SpaceX hits two new milestones with latest Starlink launch

Falcon 9 rocket launch from Cape Canaveral this morning

SpaceX hits two new milestones with latest Starlink launch

A SpaceX Falcon 9 rocket carrying 60 satellites for the company's Starlink broadband internet constellation stands atop Space Launch Complex 40 at Cape Canaveral Air Force Station in Florida ahead of a November 11, 2019 launch.

In addition to being the first mission to utilize a Falcon 9 booster for a fourth time, the Starlink 1 mission also carried the world's first flight-proven fairing.

Employees that were gathered at company bases on both coasts cheered when the first-stage booster landed on a floating platform in the Atlantic.

That's not the only record for this launch, and for SpaceX's re-usable rocketry program in general: This flight used a previously flown fairing for the first time ever (for any rocket company) during this mission.

Space fans were pleased. The Falcon was used in July and October of previous year to launch satellites into orbit and again in February.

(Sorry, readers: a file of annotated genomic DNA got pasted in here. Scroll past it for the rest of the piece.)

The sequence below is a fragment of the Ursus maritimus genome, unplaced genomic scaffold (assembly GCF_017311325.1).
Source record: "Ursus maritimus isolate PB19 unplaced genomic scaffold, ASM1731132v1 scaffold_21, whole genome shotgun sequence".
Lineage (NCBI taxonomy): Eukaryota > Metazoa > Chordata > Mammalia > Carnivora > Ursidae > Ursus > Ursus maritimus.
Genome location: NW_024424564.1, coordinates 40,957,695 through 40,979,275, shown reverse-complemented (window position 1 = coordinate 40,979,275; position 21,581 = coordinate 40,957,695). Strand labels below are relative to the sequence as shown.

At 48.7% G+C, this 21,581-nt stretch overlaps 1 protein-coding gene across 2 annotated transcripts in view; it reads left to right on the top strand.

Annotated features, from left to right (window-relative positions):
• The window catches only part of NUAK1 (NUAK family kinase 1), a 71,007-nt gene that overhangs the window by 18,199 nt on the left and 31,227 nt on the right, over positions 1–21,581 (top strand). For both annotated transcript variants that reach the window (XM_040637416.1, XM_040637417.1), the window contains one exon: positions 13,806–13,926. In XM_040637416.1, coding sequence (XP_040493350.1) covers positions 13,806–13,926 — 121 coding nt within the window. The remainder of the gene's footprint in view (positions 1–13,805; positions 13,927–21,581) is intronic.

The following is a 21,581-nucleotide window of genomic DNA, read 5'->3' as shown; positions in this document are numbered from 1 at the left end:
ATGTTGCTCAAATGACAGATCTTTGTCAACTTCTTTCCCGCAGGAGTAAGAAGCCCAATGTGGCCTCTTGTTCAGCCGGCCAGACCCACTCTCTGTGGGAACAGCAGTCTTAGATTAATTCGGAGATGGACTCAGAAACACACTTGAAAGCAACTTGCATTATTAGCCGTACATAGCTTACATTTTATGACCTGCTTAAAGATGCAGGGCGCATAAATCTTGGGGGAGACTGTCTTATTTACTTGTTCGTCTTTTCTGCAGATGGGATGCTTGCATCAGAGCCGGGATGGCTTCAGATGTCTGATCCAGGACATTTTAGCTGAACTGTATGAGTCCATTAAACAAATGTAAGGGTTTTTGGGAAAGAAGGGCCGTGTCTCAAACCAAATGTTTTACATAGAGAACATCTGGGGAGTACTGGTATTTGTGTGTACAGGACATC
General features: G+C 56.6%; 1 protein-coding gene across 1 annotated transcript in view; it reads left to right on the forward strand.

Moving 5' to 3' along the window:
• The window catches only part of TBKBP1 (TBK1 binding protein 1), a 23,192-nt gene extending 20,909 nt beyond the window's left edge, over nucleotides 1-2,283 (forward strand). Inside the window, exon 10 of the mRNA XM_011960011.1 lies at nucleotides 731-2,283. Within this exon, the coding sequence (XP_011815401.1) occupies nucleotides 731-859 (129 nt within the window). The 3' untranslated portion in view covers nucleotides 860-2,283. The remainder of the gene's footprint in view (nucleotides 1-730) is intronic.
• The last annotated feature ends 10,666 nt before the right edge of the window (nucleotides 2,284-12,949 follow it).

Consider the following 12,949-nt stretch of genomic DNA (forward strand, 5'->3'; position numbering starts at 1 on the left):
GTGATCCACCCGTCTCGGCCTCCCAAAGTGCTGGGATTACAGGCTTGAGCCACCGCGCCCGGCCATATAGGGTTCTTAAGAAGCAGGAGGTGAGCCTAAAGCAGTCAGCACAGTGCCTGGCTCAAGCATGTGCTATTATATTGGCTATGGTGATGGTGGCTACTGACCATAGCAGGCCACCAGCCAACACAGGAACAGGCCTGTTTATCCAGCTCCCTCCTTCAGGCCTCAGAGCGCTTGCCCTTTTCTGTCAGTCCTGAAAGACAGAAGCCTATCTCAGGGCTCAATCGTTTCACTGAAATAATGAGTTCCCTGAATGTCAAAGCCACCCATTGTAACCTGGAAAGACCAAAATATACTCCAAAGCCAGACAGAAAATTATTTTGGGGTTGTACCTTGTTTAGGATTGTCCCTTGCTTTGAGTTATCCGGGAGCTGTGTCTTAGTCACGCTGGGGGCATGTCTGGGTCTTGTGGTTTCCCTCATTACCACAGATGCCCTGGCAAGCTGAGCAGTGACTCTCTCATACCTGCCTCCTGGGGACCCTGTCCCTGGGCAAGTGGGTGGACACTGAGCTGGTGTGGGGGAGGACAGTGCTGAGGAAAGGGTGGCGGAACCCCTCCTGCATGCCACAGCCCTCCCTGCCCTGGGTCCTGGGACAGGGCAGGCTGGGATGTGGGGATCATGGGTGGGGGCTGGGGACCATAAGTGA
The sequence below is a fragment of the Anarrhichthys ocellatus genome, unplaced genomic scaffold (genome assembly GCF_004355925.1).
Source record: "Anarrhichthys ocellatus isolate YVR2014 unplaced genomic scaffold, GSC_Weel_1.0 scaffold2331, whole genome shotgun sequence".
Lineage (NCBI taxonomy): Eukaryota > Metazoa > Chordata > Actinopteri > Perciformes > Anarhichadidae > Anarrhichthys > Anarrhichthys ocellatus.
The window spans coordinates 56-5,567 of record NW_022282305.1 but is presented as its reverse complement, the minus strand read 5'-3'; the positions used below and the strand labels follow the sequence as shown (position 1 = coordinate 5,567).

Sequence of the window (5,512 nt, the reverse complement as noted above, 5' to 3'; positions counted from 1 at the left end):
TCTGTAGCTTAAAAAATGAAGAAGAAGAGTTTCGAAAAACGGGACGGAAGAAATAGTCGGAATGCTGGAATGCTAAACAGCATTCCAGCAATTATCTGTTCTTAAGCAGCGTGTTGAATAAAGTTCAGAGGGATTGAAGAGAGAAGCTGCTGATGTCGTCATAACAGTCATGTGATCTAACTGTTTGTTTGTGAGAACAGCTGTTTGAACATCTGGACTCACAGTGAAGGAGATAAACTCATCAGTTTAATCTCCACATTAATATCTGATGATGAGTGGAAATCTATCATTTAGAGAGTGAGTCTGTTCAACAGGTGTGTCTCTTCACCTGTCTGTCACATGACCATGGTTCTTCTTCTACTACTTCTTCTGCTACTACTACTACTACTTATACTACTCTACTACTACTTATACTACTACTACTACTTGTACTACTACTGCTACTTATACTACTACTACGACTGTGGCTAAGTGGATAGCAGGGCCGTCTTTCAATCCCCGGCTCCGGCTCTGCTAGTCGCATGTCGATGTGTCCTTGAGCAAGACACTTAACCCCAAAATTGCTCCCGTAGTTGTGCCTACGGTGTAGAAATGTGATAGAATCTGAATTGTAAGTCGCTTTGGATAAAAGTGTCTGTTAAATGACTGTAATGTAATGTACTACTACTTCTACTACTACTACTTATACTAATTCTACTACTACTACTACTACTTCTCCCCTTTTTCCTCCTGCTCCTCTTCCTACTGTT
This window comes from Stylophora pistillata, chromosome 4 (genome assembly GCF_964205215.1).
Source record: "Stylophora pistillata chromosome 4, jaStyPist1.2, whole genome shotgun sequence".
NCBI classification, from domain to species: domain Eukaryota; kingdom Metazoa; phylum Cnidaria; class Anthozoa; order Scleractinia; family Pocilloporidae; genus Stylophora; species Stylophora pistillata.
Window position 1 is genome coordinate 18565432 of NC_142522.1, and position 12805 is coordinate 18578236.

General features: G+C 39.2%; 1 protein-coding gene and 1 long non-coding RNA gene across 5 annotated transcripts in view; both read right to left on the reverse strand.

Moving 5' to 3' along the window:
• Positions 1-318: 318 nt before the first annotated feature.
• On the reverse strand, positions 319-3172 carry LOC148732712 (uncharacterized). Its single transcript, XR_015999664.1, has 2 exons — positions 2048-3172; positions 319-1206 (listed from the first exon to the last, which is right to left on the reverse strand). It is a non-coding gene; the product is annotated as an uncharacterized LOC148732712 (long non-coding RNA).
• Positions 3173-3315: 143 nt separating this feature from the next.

On Monday, SpaceX sent another 60 satellites more into orbit.

As for the satellites, each of them are equipped with an autonomous system for dodging space junk, so we need not worry about them colliding with anything else up there. The company plans to launch the internet service in USA and Canada first.

SpaceX isn't the only company planning a large satellite constellation, but its unparalleled rocket reusability should help it realize the strategy on the cheap. 22 that those broadband satellites are functioning. SpaceX has said it will take steps to address their concerns, such as making the satellites less shiny, but this batch of spacecraft doesn't reflect that design change.

Furthermore, the ingredients of every satellite are 100 per cent demisable and must aloof swiftly expend in Earth's ambiance on the head of their existence cycle - a measure that exceeds all most modern security standards.

Since the first 60 Starlink satellites were placed in orbit, Jonathan McDowell, an astrophysicist at the Harvard-Smithsonian Center for Astrophysics along with some amateur astronomers, have been monitoring the brightness of specific satellites compared to the stars around them.

But the company ultimately plans to put thousands of Starlink satellites into orbit, and not everyone is overly enthused with the idea. "This would provide connectivity to people that don't have any connectivity today or where it's extremely expensive and unreliable". The fairing is the protective casing that is used to protect the payload, the satellites in this case. "This will provide a competitive option for them".

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